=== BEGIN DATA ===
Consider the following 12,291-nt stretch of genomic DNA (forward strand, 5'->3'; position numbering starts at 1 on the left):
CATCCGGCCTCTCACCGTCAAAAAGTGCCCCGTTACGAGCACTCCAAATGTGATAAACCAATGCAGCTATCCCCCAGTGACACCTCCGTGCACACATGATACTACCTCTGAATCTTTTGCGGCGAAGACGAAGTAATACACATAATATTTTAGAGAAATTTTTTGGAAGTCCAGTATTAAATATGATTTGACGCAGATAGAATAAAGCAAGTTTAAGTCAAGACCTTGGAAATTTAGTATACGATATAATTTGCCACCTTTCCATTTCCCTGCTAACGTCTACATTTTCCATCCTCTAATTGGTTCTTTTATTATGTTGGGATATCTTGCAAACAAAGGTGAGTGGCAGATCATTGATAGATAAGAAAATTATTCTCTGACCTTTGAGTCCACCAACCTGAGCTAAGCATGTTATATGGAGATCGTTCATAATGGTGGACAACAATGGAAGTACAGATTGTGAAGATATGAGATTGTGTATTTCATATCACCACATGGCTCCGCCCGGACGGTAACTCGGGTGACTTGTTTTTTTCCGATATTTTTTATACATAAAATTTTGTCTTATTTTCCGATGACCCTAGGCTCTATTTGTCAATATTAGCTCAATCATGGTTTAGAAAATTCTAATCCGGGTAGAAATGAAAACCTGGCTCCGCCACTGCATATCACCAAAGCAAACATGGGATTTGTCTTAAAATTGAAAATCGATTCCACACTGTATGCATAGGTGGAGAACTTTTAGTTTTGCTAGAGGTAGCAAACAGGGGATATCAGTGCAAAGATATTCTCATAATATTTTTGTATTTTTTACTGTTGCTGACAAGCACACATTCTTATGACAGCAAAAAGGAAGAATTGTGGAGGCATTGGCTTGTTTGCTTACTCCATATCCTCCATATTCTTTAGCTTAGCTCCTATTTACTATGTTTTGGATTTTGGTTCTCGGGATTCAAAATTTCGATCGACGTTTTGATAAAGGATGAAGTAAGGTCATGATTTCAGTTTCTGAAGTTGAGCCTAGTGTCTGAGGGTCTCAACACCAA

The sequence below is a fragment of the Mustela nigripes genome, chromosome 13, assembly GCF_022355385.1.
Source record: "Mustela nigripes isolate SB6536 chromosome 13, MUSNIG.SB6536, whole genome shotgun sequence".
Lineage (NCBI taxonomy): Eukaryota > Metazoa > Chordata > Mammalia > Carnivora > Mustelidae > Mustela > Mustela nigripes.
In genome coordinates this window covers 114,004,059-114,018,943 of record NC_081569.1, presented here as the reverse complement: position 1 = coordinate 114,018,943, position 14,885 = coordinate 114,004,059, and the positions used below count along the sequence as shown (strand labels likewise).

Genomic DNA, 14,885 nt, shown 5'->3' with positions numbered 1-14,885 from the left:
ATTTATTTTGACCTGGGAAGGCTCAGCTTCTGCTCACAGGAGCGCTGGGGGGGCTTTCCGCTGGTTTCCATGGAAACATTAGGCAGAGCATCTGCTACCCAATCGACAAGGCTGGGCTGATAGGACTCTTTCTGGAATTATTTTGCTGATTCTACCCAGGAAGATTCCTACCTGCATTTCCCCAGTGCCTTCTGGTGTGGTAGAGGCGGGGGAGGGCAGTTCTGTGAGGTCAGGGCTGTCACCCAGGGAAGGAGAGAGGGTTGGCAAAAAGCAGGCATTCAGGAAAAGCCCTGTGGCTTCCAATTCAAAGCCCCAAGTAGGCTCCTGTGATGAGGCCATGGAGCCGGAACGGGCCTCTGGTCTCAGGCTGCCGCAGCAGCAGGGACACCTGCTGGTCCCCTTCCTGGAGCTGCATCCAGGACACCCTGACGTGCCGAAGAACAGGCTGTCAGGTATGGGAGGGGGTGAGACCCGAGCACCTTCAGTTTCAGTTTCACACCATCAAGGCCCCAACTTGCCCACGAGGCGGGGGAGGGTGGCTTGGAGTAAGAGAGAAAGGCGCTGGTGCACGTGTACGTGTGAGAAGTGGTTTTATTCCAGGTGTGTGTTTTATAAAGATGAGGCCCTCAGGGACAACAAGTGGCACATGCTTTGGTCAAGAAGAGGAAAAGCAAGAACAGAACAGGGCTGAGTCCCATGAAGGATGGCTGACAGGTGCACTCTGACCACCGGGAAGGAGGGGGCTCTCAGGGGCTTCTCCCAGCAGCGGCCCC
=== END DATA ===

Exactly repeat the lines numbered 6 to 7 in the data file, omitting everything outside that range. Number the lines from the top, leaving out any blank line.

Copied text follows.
In genome coordinates this window covers 114,004,059-114,018,943 of record NC_081569.1, presented here as the reverse complement: position 1 = coordinate 114,018,943, position 14,885 = coordinate 114,004,059, and the positions used below count along the sequence as shown (strand labels likewise).

Genomic DNA, 14,885 nt, shown 5'->3' with positions numbered 1-14,885 from the left: